All eyes were on first lady Melania Trump at her husband’s inauguration ceremony, where she drew comparisons to Jackie O along with sympathy from many internet denizens, who parsed her facial expressions and made gifs of awkward interactions with her husband.
Two days after Donald Trump took office, Melania returned to New York with their son Barron—and became the first first lady to live separately from the White House since 1853. Shortly after the election, Trump said his wife would remain in New York through the end of the school year, visiting him only on weekends. But sources close to the first lady say she hasn’t yet decided if she’ll move to Washington.
“They will reevaluate toward the end of the school year if they will keep this arrangement or if Melania and Barron will move to Washington,” a source told US Weekly. “They could go either way right now. They will ultimately do what’s best for Barron.”
The US Weekly report may fuel perceptions that Melania Trump will be absent in her role as first lady, both literally and functionally removed from the White House.
She’s been silent and out of the public eye in the 11 days since her husband's swearing in, save for a single tweet from her official FLOTUS account about being “deeply honored” to serve as first lady.
Melania previously talked about tackling cyberbullying in the role, in the same way Michelle Obama tackled obesity, yet there’s no indication that she is taking steps to fulfill her first lady duties in a conventional way.
Her conspicuous absence from the White House seems to be an extension of her muted presence during her husband’s campaign. She was trotted out at the end of his stump speeches or for damage-control interviews, but otherwise was largely backstage.
On Wednesday, it was Ivanka Trump who accompanied her father to Dover Air Force Base to honor the remains of Chief Special Warfare Operator William “Ryan” Owens, a commando who was killed during a special forces raid in Yemen on Sunday.
Some have argued that Melania’s decision to eschew tradition should be cheered as a sign of feminist progress. But if Melania doesn’t care about fulfilling a visible and active first lady role, Americans do.
“I think the American people want to see a first lady who is engaged, and they’re hungry for that void to be filled because once a disaster happens the first lady is traditionally responsible for consoling the country,” said Kate Andersen Brower, author of First Women: The Grace and Power of America’s Modern First Ladies.
A recent Morning Consult Poll found that 51 percent of voters want Melania Trump to have an active role in her husband’s administration, compared to the 45 percent who want Ivanka to have some official role.
“She is relinquishing a lot of opportunities to positively shape Donald Trump’s image despite the fact that his popularity is plummeting, and that has been a standard role for first ladies to fill in the last three administrations,” said Lauren Wright, a political scientist and author of On Behalf of the President, noting that Michelle Obama, Hillary Clinton, and Laura Bush all helped to move public opinion on policy and public opinion about their spouses.
Trump embarrassed his wife with his pussy-grabbing boast and subsequent allegations of sexual assault and misconduct. She couldn’t even choose a signature cause without people pointing out the irony of taking on cyberbullying as the wife of the country’s most prominent bully. And, of course, there was the plagiarism scandal surrounding a speech she gave, portions of which resembled a previous one of Michelle Obama’s. There is still debate among fashion designers about who will and who will not dress Melania.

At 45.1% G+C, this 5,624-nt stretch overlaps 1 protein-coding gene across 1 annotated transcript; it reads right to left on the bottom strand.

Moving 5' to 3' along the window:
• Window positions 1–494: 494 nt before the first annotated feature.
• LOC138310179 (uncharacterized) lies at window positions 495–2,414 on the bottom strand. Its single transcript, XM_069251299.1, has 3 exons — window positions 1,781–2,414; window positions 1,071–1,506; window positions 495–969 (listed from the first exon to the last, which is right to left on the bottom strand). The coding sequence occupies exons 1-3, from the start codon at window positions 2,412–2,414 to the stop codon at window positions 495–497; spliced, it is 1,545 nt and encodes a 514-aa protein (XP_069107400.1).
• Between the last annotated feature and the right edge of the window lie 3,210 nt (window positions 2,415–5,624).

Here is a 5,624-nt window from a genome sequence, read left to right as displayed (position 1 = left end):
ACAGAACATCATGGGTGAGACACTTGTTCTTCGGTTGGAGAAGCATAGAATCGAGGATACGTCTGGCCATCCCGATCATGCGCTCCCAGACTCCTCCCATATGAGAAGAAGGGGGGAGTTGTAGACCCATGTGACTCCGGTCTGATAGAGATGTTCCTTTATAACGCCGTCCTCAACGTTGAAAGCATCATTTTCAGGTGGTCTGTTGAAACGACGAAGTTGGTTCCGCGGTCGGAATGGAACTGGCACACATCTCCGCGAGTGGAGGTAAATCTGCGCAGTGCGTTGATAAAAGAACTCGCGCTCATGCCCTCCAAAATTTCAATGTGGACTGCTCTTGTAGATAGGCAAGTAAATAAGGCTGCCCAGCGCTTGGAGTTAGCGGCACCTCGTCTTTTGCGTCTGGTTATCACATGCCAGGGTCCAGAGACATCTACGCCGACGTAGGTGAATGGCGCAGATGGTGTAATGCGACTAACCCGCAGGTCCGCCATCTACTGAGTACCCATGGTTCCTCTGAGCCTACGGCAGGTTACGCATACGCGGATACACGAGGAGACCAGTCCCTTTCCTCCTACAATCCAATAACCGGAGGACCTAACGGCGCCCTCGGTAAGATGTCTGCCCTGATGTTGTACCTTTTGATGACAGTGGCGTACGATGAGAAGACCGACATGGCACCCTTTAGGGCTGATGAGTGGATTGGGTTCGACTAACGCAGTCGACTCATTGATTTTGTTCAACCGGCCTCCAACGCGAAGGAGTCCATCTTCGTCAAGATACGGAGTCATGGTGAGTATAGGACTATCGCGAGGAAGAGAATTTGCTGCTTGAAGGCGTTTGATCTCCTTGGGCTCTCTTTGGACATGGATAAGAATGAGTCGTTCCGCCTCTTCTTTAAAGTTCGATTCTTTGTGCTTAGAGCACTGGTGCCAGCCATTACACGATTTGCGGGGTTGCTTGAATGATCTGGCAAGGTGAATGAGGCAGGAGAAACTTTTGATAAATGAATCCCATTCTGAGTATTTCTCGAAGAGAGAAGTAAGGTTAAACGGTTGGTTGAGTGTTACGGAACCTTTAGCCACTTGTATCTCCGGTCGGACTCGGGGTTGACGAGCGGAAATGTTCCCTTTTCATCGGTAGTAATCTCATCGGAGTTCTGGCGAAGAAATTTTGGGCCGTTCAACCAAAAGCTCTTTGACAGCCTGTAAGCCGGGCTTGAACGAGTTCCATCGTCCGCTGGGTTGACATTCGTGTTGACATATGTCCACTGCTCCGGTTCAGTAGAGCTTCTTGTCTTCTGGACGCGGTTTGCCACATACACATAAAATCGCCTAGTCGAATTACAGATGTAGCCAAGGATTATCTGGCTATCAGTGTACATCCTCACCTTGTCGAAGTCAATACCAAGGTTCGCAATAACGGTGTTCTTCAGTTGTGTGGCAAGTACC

“The media narrative that’s already developed has already set her up for a challenge, which is not ideal in any communication strategy,” said Wright. “You want to be able to control the narrative.”
Melania does not appear to be in any rush to do so. As far as we know, she has not yet filled positions on her staff like press secretary, communications director, or chief of staff.
Michelle Obama, by comparison, had a press secretary on the campaign and appointed a social secretary by November, after her husband was elected.
Stephanie Winston Wolkoff, a high-powered fashion operative in New York (she helped plan the Met Gala for years alongside Anna Wintour), will reportedly serve as senior advisor to Melania, who gushed about her “impressive work ethic” and “fantastic taste” in a recent interview with The New York Times.
At the time, Wolkoff was working behind-the-scenes to plan President Trump’s inaugural dinner. She did not respond to requests for comment from The Daily Beast.
Update: The White House has announced that the first lady has appointed Lindsay Reynolds to be her chief of staff. "It has been an honor to take on the responsibility of the position of First Lady, with its long history as an important representative of the President, our family, and the traditions of our nation around the world," Melania Trump said in a statement. "I am putting together a professional and highly-experienced team which will take time to do properly." Reynolds, who was associate director of the White House Visitors Office under George W. Bush, will also serve as assistant to President Trump. Further, Wolkoff has told ABC News: "Mrs. Trump will be moving to D.C. and settling into the White House at the end of the school year, splitting her time between New York and D.C. in the meantime. Mrs. Trump is honored to serve this country and is taking the role and responsibilities of the First Lady very seriously."